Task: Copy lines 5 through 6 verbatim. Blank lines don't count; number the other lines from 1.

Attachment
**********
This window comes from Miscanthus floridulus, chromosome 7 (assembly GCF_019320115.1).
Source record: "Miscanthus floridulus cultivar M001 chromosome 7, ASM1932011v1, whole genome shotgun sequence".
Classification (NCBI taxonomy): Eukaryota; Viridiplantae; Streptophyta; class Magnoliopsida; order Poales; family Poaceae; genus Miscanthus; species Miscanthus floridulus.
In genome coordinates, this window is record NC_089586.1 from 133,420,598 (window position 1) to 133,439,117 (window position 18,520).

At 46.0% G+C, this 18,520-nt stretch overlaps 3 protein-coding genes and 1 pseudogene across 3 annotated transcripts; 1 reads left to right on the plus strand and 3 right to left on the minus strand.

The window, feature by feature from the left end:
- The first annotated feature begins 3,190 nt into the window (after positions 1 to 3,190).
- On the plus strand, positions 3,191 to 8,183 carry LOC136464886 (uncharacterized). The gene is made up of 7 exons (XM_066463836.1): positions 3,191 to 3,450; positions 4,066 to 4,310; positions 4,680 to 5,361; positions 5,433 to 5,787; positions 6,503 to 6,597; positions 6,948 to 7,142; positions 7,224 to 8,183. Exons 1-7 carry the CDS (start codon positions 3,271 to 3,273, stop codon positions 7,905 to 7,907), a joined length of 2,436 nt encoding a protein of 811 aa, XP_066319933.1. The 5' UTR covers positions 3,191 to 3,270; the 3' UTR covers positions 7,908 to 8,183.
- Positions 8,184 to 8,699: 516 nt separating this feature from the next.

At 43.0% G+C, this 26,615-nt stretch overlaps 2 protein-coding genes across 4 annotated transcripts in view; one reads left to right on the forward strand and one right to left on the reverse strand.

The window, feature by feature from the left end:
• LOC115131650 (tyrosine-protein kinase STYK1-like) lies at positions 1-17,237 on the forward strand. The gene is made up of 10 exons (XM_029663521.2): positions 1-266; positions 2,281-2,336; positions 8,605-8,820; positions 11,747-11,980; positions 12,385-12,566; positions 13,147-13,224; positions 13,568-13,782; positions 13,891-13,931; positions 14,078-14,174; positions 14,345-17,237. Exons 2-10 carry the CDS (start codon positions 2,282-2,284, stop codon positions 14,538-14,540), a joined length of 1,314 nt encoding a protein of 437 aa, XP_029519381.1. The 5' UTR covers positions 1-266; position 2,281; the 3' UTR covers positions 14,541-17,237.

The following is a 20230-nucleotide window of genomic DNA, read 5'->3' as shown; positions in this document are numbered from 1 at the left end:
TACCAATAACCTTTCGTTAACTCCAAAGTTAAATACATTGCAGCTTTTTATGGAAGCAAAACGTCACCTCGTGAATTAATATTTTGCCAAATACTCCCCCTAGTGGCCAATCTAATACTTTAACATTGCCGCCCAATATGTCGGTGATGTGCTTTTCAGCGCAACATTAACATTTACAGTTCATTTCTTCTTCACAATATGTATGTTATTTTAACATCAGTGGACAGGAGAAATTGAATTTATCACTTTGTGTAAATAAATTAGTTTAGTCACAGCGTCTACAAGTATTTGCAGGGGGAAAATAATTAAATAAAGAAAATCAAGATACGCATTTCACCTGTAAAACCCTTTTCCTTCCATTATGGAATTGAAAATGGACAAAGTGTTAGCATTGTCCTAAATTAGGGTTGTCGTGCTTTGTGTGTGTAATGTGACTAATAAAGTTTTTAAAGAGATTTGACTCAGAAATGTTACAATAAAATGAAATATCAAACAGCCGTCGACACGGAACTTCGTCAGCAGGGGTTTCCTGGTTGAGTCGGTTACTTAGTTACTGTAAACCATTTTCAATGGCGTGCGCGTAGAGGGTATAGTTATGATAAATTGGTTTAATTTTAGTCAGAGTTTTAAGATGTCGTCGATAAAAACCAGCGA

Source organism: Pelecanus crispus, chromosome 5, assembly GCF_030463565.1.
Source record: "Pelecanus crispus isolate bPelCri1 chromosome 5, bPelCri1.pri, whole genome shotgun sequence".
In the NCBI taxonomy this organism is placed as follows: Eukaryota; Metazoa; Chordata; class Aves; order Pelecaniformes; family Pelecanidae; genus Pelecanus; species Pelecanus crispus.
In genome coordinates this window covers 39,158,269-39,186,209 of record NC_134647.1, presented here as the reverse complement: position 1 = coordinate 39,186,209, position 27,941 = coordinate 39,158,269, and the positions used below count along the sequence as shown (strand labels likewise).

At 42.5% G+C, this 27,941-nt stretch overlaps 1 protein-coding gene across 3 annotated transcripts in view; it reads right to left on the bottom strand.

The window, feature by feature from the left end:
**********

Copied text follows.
At 46.0% G+C, this 18,520-nt stretch overlaps 3 protein-coding genes and 1 pseudogene across 3 annotated transcripts; 1 reads left to right on the plus strand and 3 right to left on the minus strand.

The window, feature by feature from the left end: